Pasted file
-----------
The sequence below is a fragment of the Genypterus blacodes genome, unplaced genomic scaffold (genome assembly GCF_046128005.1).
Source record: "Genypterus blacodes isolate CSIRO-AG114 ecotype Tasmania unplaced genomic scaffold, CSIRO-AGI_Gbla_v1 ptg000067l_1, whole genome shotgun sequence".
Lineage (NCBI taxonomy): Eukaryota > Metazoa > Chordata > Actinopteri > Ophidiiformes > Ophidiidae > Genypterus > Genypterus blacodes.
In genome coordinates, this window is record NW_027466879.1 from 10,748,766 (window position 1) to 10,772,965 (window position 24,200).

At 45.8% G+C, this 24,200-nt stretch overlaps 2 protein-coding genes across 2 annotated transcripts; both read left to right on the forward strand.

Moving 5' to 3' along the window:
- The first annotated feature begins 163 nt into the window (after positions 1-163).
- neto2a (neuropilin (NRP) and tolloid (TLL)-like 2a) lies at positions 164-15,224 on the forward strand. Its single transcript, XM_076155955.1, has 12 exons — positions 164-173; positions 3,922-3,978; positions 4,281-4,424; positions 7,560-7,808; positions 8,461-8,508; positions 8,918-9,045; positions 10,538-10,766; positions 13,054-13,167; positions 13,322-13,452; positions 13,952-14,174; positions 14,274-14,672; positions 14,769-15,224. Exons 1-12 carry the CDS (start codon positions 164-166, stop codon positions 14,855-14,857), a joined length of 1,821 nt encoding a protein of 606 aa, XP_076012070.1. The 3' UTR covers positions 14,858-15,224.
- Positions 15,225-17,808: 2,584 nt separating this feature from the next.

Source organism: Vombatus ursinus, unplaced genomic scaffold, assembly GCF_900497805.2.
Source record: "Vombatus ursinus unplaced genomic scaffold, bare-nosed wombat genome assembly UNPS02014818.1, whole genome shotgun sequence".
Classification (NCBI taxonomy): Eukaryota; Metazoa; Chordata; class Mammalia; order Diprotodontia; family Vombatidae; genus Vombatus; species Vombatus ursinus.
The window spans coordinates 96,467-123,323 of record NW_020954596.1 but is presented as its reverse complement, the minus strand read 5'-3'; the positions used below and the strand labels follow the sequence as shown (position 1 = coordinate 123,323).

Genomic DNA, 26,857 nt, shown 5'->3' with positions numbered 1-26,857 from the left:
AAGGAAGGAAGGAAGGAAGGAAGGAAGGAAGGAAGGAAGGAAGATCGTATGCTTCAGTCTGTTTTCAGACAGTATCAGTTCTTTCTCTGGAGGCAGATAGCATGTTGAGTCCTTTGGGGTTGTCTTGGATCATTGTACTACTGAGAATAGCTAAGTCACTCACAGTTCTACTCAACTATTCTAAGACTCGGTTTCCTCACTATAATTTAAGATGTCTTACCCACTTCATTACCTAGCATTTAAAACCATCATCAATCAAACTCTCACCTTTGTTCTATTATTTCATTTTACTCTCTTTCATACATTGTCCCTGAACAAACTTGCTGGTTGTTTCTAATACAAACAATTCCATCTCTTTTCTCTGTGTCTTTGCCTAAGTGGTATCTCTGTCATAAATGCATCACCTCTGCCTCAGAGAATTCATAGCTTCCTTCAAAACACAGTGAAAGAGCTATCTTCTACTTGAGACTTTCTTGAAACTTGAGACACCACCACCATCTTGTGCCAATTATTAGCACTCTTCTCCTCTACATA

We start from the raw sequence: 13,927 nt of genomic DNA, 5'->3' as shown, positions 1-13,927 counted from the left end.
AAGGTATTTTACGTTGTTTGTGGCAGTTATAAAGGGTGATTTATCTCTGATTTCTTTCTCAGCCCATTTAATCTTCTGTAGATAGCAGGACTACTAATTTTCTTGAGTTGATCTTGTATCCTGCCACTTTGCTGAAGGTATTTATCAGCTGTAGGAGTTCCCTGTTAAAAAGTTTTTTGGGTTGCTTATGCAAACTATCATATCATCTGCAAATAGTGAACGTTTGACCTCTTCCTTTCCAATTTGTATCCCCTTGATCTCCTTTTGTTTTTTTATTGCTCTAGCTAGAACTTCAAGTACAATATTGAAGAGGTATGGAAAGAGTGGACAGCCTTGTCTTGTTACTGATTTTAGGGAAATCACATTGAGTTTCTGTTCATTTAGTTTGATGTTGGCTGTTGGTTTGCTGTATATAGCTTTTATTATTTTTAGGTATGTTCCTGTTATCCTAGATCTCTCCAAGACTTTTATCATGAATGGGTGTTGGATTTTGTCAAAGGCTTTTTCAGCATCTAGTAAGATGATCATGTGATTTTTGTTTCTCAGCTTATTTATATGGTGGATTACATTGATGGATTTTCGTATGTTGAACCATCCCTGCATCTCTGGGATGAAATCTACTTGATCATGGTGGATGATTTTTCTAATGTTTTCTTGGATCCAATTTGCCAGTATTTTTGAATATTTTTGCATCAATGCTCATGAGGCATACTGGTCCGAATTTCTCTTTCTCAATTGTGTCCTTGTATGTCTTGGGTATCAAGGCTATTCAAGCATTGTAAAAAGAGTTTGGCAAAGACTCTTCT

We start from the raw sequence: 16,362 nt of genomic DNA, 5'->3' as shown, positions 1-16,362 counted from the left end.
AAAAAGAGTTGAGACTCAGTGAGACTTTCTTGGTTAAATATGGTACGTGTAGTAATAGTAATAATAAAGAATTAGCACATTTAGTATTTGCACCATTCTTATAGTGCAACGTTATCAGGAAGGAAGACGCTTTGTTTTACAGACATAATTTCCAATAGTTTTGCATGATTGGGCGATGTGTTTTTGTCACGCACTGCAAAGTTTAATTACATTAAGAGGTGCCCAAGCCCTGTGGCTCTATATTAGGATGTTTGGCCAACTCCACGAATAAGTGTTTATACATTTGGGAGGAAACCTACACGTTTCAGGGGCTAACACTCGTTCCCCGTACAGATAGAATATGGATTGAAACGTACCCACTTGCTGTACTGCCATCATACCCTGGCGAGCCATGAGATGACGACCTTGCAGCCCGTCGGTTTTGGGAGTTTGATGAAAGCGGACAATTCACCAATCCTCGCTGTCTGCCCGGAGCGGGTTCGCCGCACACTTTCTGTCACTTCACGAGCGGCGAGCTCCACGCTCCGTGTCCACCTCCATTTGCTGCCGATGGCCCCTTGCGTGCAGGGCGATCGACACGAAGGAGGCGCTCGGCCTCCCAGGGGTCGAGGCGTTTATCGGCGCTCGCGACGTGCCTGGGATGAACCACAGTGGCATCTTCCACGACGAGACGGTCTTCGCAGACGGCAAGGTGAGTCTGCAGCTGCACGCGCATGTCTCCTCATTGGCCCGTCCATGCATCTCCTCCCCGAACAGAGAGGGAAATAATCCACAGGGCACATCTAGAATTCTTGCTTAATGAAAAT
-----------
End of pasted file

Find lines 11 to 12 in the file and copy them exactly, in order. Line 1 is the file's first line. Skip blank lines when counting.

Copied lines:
Source record: "Vombatus ursinus unplaced genomic scaffold, bare-nosed wombat genome assembly UNPS02014818.1, whole genome shotgun sequence".
Classification (NCBI taxonomy): Eukaryota; Metazoa; Chordata; class Mammalia; order Diprotodontia; family Vombatidae; genus Vombatus; species Vombatus ursinus.